Food: The future in 3-D printing


Imagine pushing a button and printing just about anything — tools, clothes and even food. While it sounds too good to be true, scientists have successfully developed 3-D printing technology that has already printed various items from guns to chocolate.

And scientists are just getting started. Once the process is perfected, 3-D printing is predicted to make a huge difference in the future life of the average person and the world as a whole.

Experts believe the 3-D printing of food can help with world hunger by providing those in starving countries with nutritious food. These countries can put just about anything nutritious into the machine, whether it be insects or algae, to create a new and tasty food. In addition to helping those who need food, the technology may make eating healthy easier.

Dr. Kjeld van Bommel of TNO, the research company based out of the Netherlands developing the 3-D food printing technology, explained the food printing process.

“Starting from the pureed food materials (e.g. broccoli, or chicken) we add a type of gelatin to bind it and then print 3-D shapes that have the shape of the original foodstuff but are much softer and hence can be eaten by people with dysphagia,” van Bommel said. “This allows people to eat with a knife and fork and have a ‘regular’ meal together with other people.”

A three armed 3-D food printer. Photo courtesy of TNO.
A three-armed 3-D food printer. Photo courtesy of TNO.

Those with special needs or who want a tasty food that has the nutrients of fruits and vegetables can get it by choosing what goes in the food. The food can be made quickly, which will lower cooking times and ensure that people will always come home to a hot meal.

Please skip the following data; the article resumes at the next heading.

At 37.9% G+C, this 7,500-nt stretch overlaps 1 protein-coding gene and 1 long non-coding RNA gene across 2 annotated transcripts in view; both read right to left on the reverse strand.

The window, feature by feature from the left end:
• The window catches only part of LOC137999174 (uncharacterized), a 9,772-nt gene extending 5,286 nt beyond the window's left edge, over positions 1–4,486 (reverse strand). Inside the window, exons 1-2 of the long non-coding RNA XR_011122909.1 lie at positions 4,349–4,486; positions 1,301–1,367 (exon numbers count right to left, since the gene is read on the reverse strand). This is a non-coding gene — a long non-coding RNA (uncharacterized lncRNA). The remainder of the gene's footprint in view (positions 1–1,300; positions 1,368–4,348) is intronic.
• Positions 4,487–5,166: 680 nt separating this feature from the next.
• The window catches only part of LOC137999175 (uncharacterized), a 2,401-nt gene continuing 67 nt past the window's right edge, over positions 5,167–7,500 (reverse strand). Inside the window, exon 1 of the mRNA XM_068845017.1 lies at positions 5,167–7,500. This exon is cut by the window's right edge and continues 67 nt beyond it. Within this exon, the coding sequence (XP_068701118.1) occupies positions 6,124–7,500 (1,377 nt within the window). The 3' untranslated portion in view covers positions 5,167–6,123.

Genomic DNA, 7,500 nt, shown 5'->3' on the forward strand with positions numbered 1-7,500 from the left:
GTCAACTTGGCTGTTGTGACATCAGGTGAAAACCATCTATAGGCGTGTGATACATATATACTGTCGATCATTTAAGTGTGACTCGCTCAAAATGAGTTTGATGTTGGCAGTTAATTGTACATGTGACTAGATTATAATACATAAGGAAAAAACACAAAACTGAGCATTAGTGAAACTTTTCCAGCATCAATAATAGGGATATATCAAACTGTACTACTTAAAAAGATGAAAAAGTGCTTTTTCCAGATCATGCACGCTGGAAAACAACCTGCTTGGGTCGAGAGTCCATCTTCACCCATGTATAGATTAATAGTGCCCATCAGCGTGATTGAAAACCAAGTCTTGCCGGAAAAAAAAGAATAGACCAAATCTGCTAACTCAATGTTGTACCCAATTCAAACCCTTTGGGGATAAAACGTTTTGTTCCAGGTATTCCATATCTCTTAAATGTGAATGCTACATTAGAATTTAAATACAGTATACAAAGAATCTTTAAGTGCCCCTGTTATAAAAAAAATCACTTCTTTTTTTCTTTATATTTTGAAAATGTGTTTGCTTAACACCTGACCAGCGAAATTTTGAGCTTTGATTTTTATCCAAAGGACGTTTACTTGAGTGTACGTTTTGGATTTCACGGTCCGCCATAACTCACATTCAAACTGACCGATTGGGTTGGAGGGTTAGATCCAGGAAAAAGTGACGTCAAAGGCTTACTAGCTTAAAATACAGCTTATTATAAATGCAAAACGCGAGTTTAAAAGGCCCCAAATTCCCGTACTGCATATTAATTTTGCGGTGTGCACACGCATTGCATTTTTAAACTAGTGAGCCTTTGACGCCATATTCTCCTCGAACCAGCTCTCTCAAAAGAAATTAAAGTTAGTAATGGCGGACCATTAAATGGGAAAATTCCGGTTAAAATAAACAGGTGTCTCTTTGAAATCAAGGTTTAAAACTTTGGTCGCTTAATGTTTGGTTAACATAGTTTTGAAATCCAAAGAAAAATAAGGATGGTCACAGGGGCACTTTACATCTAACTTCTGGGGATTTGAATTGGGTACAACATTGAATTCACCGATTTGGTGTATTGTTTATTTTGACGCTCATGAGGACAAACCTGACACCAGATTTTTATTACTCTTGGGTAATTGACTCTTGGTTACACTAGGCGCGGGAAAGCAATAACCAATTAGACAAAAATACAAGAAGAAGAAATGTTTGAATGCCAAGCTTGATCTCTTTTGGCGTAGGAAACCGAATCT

NASA hopes to also use this technology in future space missions to provide astronauts with tasty, nutritious food that they have never had before. David Steitz, senior public affairs officer for the Office of the Chief Technologies at NASA, has high hopes for the future.

“This technology holds tremendous potential for future space exploration,” Steitz said.

The process must be perfected before it can be used in actual space flights. The food, which is created layer by layer, must hold the nutrients that astronauts need on their journey. The difference of gravity in space than on Earth is a complication as well. NASA plans to move slowly to accommodate these issues.

Meringues created by a printer. Photo courtesy of TNO.
Meringues created by a printer. Photo courtesy of TNO.

“The first printers will start by building test items, such as computer component boards, and will then build a broad range of parts, such as tools and science equipment,” said Aaron Kimmer, CEO of Made in Space.

Once 3-D printed food can be used in space flights, the men and women in the shuttle will be able to decide what they want to eat and have it immediately. Because the food astronauts currently eat is bland and does not hold as many nutrients as they would like, this technology will be huge for those in the space program. It will be crucial to the success of future missions and will allow NASA to push farther into space than ever before by lowering the amount of cargo space that must be used for food.

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